We all have necessities we need to pay for — housing, transportation, prescription drugs, food. But when we think about the different things we spend money on, most of us have to admit that a fair chunk of our earnings is spent on non-essentials.
Now let’s be clear: There’s nothing wrong with spending money on “wants” if they make you happy and you can afford them. Many people, however, are in a precarious spot from a savings perspective, considering that a good 40% of Australian adults couldn’t come up with $500 to cover an emergency in a pinch. If you’re in a similar boat, then you’ll need to think long and hard before plunking down cash for anything non-essential, whether it’s a new gadget, clothing, or dinner at a restaurant that you could otherwise make at home. Here are five key questions to ask yourself before parting with your cash
1. Am I buying this only because it’s on sale?
It’s tempting to buy things when they’re offered at a price that’s considerably lower than the going rate. But before you jump on a sale, ask yourself whether the item is something you’d even consider buying at its normal price. If not, then chances are it’s not that important to you, or you don’t really need it. Remember, when you buy a $100 kitchen appliance for a mere $40, you’re not saving $60; you’re losing $40, especially if that item is likely to sit unused once you bring it home.
2. Am I actually getting a good price?
It’s easy enough for a retailer to slap a “sale” sticker on an item it’s looking to unload and hope customers bite. If you’re going to buy something non-essential, make sure you’re at least not overpaying for it. That means taking a little time to research that item rather than assume that you are, indeed, getting a bargain.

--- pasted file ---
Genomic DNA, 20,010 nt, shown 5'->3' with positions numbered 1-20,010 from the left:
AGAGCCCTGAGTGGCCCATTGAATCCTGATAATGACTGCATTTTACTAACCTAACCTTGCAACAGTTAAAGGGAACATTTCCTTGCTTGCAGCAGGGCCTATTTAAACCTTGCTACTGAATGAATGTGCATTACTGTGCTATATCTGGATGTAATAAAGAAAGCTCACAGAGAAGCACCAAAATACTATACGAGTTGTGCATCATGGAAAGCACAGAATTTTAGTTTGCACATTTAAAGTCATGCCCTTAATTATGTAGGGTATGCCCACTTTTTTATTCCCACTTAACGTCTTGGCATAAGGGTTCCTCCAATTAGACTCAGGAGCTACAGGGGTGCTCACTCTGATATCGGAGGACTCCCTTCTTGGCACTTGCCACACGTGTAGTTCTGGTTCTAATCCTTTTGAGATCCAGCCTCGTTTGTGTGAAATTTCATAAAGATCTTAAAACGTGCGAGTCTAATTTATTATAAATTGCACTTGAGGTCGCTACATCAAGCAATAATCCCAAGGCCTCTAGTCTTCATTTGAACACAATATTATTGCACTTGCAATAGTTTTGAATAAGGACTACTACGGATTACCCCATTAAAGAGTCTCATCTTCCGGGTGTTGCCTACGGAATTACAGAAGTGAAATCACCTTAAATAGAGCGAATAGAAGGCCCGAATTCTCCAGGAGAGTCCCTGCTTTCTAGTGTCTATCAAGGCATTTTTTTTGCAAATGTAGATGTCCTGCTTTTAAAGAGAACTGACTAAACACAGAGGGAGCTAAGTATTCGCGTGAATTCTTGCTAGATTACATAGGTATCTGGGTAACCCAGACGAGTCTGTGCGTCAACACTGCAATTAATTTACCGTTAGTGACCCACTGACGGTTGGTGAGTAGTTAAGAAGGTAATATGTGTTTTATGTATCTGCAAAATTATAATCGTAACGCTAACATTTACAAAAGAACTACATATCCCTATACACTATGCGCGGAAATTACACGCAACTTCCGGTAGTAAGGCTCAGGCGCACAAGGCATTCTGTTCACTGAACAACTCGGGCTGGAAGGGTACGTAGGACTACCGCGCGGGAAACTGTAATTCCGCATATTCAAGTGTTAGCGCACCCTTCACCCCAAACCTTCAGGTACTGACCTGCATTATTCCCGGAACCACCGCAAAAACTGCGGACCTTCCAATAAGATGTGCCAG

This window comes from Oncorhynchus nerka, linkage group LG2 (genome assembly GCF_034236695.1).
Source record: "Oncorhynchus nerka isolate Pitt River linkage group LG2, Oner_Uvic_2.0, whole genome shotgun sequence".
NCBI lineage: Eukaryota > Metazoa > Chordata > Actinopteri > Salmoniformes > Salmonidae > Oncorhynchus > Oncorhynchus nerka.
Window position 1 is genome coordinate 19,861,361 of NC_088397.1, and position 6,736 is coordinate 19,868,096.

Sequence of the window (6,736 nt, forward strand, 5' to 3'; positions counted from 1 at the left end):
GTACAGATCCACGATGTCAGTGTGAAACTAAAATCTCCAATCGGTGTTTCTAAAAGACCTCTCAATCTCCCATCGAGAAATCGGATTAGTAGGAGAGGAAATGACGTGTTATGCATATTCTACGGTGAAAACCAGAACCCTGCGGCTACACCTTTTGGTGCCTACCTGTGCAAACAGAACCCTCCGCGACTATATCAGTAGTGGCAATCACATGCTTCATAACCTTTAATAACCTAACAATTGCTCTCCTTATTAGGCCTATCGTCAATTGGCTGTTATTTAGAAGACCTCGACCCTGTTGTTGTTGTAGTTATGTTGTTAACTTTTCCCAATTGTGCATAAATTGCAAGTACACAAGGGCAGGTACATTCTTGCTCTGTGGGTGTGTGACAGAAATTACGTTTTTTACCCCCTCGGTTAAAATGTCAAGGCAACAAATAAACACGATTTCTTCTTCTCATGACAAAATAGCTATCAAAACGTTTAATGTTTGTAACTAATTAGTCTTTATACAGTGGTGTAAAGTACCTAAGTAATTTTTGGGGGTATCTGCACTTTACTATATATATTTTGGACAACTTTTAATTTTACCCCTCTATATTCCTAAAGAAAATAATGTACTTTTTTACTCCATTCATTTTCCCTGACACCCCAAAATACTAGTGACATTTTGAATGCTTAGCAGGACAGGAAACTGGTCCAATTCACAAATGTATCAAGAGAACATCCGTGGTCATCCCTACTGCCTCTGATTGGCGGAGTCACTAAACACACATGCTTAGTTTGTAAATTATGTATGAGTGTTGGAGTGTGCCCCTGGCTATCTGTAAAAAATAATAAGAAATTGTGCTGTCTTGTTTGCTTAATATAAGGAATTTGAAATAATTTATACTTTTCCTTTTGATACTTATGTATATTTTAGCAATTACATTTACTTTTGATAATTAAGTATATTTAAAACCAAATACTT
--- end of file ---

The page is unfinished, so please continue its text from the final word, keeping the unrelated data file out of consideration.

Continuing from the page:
3. Can I pay for this item today?
It’s one thing to buy something unnecessary and lose the opportunity to save the money it costs. But it’s another thing to rack up even a small amount of debt in the course of treating yourself. The latter scenario is just bad news, because not only can it result in a situation where you’re paying more money in interest, but it can also possibly affect your credit score. If you’re going to purchase a non-essential, make sure your paycheck can cover it, and definitely walk away if that isn’t the case.
4. How many hours of work will this item cost me?
We don’t always think of money in terms of our time, but doing so could help you avoid needless purchases. Before you buy something that’s clearly a “want,” consider the amount of time you’d need to spend working to pay for it. For example, if you earn $15 an hour after taxes, and the item is $120, that’s a full day’s work. And that’s a lot of hustling for an item you might just as easily live without.
5. Is there a better use for the money I’m about to spend?
Most of the time, the answer to this question will be “yes.” You’re pretty much always better off socking money away in the bank or a retirement fund than buying something that delivers a small amount of instant gratification. But rather than make that comparison, ask yourself whether the cash you’re about to fork over for a “want” would instead improve your life in another, more meaningful way. For example, if a $100 gadget catches your eye, but you’ve yet to repair the annoyingly leaky faucet in your bathroom because you won’t want to pay for a plumber, your life will probably improve more once you address the latter.
Any time you make a purchase, you’re depriving yourself of the option to use that money elsewhere. That’s why it pays to think carefully before loading up on non-essentials, especially if your savings are in a pretty sorry state. Learning to exercise a little self-control will position you to make better decisions — ones that you might resent in the short term but appreciate tremendously in the long run.